LARKIN at forthcoming celebrations of a similar character would be quite

* * *

Speaking to an audience of miners at Morpeth Mr. RAMSAY MACDONALD said he
dreamed of a time when the miners would govern the country. Not even the
miners, on the other hand, would dream of letting Mr. RAMSAY MACDONALD
govern it.

* * *

"Does the Government realise," asks a newspaper correspondent, "that as
regards the situation in Ireland we are on the edge of a crater or with a
thunderbolt over our heads?" We rather imagine that the Government, like
the writer, isn't quite sure which.

* * *

Oswestry Guardians have accepted an offer to supply Bibles to tramps. This
is the first occasion on which the current belief that the tramp class is
nowadays being recruited largely from the ranks of the minor clergy has
received formal recognition.

* * *

A bricklayer has been summoned for not sending his son to school. It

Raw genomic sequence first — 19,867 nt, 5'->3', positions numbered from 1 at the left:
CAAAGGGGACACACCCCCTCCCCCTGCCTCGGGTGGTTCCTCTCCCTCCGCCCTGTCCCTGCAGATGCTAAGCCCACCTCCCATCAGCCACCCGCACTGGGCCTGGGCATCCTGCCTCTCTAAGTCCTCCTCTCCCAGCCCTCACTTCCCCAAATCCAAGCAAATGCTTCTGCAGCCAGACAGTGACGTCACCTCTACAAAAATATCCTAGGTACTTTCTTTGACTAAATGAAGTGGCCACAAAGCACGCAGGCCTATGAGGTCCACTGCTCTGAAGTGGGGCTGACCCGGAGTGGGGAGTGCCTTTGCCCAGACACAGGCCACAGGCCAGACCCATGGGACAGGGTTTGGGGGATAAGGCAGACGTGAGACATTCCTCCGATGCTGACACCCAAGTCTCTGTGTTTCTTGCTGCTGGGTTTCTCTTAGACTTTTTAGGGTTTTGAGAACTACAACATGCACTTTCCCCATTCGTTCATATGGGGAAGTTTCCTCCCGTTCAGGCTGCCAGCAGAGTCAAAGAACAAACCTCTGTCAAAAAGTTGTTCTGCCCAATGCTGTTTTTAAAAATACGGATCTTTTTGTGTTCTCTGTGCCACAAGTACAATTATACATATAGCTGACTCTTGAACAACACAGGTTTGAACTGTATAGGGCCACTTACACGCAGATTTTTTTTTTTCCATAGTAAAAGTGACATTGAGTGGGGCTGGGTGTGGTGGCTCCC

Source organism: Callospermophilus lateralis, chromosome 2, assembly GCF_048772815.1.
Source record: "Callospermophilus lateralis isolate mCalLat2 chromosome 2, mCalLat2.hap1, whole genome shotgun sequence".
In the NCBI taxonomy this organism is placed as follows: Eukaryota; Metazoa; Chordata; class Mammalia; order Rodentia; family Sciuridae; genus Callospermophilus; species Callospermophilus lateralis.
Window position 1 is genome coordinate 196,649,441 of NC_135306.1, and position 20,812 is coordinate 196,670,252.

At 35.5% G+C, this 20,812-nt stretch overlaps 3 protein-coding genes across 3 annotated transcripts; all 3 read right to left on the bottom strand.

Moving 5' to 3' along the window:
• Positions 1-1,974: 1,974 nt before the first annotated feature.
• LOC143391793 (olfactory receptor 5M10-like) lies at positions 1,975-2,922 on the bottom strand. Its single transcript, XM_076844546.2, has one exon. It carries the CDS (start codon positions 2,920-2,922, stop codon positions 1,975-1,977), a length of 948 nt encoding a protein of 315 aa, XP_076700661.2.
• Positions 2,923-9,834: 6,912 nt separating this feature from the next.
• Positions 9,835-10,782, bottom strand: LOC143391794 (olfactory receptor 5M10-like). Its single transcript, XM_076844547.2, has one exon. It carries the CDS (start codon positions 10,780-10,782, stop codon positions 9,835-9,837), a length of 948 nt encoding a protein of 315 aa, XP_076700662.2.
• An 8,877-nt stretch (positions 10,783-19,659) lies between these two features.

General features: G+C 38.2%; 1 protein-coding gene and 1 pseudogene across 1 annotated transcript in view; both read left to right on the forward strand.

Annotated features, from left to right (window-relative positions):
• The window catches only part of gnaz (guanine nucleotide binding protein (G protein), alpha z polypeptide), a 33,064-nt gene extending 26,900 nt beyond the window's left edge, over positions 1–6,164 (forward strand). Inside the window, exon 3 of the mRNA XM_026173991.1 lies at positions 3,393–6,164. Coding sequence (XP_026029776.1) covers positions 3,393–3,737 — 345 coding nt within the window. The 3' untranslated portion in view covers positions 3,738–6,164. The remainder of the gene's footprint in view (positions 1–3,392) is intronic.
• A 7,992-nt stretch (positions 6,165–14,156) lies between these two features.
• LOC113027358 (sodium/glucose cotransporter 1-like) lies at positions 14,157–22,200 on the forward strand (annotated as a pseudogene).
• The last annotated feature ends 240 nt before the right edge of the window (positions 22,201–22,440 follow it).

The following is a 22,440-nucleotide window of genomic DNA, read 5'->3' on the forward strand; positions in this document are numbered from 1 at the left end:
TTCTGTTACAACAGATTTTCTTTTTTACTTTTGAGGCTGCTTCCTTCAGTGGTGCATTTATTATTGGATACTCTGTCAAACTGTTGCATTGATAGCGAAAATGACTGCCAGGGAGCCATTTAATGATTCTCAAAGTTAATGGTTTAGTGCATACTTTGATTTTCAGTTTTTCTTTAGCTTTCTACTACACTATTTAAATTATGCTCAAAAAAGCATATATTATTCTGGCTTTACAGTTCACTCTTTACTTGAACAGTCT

appears that the father, finding his boy could count up to twenty and
wishing him to follow his own occupation, thought further schooling

* * *

"When the country really understands the need of the Government," says an
essayist, "we shall travel far." But not at twopence a mile, thank you.

       *       *       *       *       *

[Illustration: TRUE POLITENESS.


       *       *       *       *       *


To-day I am MAKing aN inno6£vation. as you mayalready have gessed, I am
typlng this article myself Zz½lnstead of writing it, The idea is to save
time and exvBKpense, also to demonstyap demonBTrike= =damn, to demonstratO